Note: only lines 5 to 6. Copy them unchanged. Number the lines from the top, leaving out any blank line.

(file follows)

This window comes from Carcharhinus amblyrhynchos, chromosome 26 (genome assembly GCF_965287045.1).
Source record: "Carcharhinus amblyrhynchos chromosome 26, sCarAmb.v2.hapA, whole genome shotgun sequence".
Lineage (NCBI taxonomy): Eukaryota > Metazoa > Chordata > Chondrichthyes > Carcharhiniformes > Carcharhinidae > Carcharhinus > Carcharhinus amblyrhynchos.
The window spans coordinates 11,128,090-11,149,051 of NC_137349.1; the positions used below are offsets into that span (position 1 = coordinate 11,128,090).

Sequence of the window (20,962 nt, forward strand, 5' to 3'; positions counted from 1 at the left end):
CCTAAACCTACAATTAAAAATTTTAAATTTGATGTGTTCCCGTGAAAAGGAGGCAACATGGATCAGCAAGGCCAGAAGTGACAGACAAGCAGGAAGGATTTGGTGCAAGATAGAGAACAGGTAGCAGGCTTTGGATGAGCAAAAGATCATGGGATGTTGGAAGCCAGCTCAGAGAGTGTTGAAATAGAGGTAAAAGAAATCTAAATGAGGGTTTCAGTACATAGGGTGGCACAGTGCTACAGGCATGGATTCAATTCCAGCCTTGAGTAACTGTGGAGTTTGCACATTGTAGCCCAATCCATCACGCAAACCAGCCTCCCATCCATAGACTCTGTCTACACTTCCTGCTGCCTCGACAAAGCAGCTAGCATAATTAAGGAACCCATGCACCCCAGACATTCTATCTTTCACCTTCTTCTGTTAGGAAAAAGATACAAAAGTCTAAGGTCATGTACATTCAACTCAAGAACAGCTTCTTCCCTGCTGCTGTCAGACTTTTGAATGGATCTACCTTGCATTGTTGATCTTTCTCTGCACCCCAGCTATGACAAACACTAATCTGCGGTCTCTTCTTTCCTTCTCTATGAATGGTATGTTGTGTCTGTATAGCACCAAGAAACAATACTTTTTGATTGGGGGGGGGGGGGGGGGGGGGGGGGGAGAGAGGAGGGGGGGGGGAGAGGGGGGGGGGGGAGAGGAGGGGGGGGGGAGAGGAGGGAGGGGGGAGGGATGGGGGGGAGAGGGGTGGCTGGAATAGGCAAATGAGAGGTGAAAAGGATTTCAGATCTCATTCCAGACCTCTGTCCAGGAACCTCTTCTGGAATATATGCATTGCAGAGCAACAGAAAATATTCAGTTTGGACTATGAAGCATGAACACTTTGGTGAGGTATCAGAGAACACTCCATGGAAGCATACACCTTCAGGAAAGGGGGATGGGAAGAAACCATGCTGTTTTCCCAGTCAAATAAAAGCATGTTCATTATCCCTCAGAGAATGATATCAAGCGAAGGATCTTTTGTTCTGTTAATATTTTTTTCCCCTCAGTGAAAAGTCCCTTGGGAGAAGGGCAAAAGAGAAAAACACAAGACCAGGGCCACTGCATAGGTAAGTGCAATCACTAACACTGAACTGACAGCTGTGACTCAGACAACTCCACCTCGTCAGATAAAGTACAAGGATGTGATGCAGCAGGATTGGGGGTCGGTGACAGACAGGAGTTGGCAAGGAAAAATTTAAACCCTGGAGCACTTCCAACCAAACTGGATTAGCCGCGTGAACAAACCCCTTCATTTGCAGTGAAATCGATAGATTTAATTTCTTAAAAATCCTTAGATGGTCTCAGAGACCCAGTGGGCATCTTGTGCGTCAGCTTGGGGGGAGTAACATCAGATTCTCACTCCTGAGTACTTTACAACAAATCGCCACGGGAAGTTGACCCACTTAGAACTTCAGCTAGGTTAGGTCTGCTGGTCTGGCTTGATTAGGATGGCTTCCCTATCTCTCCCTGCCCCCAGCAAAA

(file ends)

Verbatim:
Sequence of the window (20,962 nt, forward strand, 5' to 3'; positions counted from 1 at the left end):
CCTAAACCTACAATTAAAAATTTTAAATTTGATGTGTTCCCGTGAAAAGGAGGCAACATGGATCAGCAAGGCCAGAAGTGACAGACAAGCAGGAAGGATTTGGTGCAAGATAGAGAACAGGTAGCAGGCTTTGGATGAGCAAAAGATCATGGGATGTTGGAAGCCAGCTCAGAGAGTGTTGAAATAGAGGTAAAAGAAATCTAAATGAGGGTTTCAGTACATAGGGTGGCACAGTGCTACAGGCATGGATTCAATTCCAGCCTTGAGTAACTGTGGAGTTTGCACATTGTAGCCCAATCCATCACGCAAACCAGCCTCCCATCCATAGACTCTGTCTACACTTCCTGCTGCCTCGACAAAGCAGCTAGCATAATTAAGGAACCCATGCACCCCAGACATTCTATCTTTCACCTTCTTCTGTTAGGAAAAAGATACAAAAGTCTAAGGTCATGTACATTCAACTCAAGAACAGCTTCTTCCCTGCTGCTGTCAGACTTTTGAATGGATCTACCTTGCATTGTTGATCTTTCTCTGCACCCCAGCTATGACAAACACTAATCTGCGGTCTCTTCTTTCCTTCTCTATGAATGGTATGTTGTGTCTGTATAGCACCAAGAAACAATACTTTTTGATTGGGGGGGGGGGGGGGGGGGGGGGGGGAGAGAGGAGGGGGGGGGGAGAGGGGGGGGGGGGAGAGGAGGGGGGGGGGAGAGGAGGGAGGGGGGAGGGATGGGGGGGAGAGGGGTGGCTGGAATAGGCAAATGAGAGGTGAAAAGGATTTCAGATCTCATTCCAGACCTCTGTCCAGGAACCTCTTCTGGAATATATGCATTGCAGAGCAACAGAAAATATTCAGTTTGGACTATGAAGCATGAACACTTTGGTGAGGTATCAGAGAACACTCCATGGAAGCATACACCTTCAGGAAAGGGGGATGGGAAGAAACCATGCTGTTTTCCCAGTCAAATAAAAGCATGTTCATTATCCCTCAGAGAATGATATCAAGCGAAGGATCTTTTGTTCTGTTAATATTTTTTTCCCCTCAGTGAAAAGTCCCTTGGGAGAAGGGCAAAAGAGAAAAACACAAGACCAGGGCCACTGCATAGGTAAGTGCAATCACTAACACTGAACTGACAGCTGTGACTCAGACAACTCCACCTCGTCAGATAAAGTACAAGGATGTGATGCAGCAGGATTGGGGGTCGGTGACAGACAGGAGTTGGCAAGGAAAAATTTAAACCCTGGAGCACTTCCAACCAAACTGGATTAGCCGCGTGAACAAACCCCTTCATTTGCAGTGAAATCGATAGATTTAATTTCTTAAAAATCCTTAGATGGTCTCAGAGACCCAGTGGGCATCTTGTGCGTCAGCTTGGGGGGAGTAACATCAGATTCTCACTCCTGAGTACTTTACAACAAATCGCCACGGGAAGTTGACCCACTTAGAACTTCAGCTAGGTTAGGTCTGCTGGTCTGGCTTGATTAGGATGGCTTCCCTATCTCTCCCTGCCCCCAGCAAAA